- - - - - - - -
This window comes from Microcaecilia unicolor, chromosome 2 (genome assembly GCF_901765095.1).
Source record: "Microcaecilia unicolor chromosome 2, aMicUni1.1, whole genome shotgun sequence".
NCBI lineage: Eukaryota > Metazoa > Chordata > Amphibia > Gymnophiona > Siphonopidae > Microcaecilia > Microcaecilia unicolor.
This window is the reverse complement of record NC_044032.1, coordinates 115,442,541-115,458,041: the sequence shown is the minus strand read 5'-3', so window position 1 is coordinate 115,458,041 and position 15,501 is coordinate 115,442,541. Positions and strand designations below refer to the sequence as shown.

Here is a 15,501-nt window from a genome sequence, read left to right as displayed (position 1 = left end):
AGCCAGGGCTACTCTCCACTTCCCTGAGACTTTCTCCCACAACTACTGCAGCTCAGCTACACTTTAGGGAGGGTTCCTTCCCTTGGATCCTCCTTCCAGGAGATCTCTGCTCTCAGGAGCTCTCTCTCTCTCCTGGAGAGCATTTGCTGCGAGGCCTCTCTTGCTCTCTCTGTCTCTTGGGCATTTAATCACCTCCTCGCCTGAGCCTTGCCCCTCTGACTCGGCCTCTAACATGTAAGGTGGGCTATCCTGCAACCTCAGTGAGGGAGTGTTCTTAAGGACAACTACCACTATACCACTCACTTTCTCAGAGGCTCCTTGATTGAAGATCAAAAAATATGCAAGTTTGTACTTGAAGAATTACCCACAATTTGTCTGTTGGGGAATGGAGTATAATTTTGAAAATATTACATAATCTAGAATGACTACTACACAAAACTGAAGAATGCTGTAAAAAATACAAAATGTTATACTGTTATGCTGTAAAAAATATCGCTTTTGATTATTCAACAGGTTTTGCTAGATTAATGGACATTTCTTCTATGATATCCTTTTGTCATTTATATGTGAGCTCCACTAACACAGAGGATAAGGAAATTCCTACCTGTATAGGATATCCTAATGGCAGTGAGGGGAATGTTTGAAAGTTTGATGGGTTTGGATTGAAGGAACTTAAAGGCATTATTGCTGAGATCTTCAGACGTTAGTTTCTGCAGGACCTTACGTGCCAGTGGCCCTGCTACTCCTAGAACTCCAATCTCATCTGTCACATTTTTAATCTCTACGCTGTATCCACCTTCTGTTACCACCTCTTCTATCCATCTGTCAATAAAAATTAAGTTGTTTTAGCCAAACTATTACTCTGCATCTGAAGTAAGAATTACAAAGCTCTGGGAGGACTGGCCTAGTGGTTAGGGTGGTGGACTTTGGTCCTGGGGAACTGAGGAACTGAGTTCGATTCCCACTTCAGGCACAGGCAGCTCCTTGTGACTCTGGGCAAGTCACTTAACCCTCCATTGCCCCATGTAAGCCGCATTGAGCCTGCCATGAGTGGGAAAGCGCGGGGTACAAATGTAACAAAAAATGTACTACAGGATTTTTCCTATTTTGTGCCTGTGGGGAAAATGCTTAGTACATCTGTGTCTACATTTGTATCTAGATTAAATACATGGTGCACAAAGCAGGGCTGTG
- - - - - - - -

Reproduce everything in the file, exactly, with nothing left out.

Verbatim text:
This window comes from Microcaecilia unicolor, chromosome 2 (genome assembly GCF_901765095.1).
Source record: "Microcaecilia unicolor chromosome 2, aMicUni1.1, whole genome shotgun sequence".
NCBI lineage: Eukaryota > Metazoa > Chordata > Amphibia > Gymnophiona > Siphonopidae > Microcaecilia > Microcaecilia unicolor.
This window is the reverse complement of record NC_044032.1, coordinates 115,442,541-115,458,041: the sequence shown is the minus strand read 5'-3', so window position 1 is coordinate 115,458,041 and position 15,501 is coordinate 115,442,541. Positions and strand designations below refer to the sequence as shown.

Here is a 15,501-nt window from a genome sequence, read left to right as displayed (position 1 = left end):
AGCCAGGGCTACTCTCCACTTCCCTGAGACTTTCTCCCACAACTACTGCAGCTCAGCTACACTTTAGGGAGGGTTCCTTCCCTTGGATCCTCCTTCCAGGAGATCTCTGCTCTCAGGAGCTCTCTCTCTCTCCTGGAGAGCATTTGCTGCGAGGCCTCTCTTGCTCTCTCTGTCTCTTGGGCATTTAATCACCTCCTCGCCTGAGCCTTGCCCCTCTGACTCGGCCTCTAACATGTAAGGTGGGCTATCCTGCAACCTCAGTGAGGGAGTGTTCTTAAGGACAACTACCACTATACCACTCACTTTCTCAGAGGCTCCTTGATTGAAGATCAAAAAATATGCAAGTTTGTACTTGAAGAATTACCCACAATTTGTCTGTTGGGGAATGGAGTATAATTTTGAAAATATTACATAATCTAGAATGACTACTACACAAAACTGAAGAATGCTGTAAAAAATACAAAATGTTATACTGTTATGCTGTAAAAAATATCGCTTTTGATTATTCAACAGGTTTTGCTAGATTAATGGACATTTCTTCTATGATATCCTTTTGTCATTTATATGTGAGCTCCACTAACACAGAGGATAAGGAAATTCCTACCTGTATAGGATATCCTAATGGCAGTGAGGGGAATGTTTGAAAGTTTGATGGGTTTGGATTGAAGGAACTTAAAGGCATTATTGCTGAGATCTTCAGACGTTAGTTTCTGCAGGACCTTACGTGCCAGTGGCCCTGCTACTCCTAGAACTCCAATCTCATCTGTCACATTTTTAATCTCTACGCTGTATCCACCTTCTGTTACCACCTCTTCTATCCATCTGTCAATAAAAATTAAGTTGTTTTAGCCAAACTATTACTCTGCATCTGAAGTAAGAATTACAAAGCTCTGGGAGGACTGGCCTAGTGGTTAGGGTGGTGGACTTTGGTCCTGGGGAACTGAGGAACTGAGTTCGATTCCCACTTCAGGCACAGGCAGCTCCTTGTGACTCTGGGCAAGTCACTTAACCCTCCATTGCCCCATGTAAGCCGCATTGAGCCTGCCATGAGTGGGAAAGCGCGGGGTACAAATGTAACAAAAAATGTACTACAGGATTTTTCCTATTTTGTGCCTGTGGGGAAAATGCTTAGTACATCTGTGTCTACATTTGTATCTAGATTAAATACATGGTGCACAAAGCAGGGCTGTG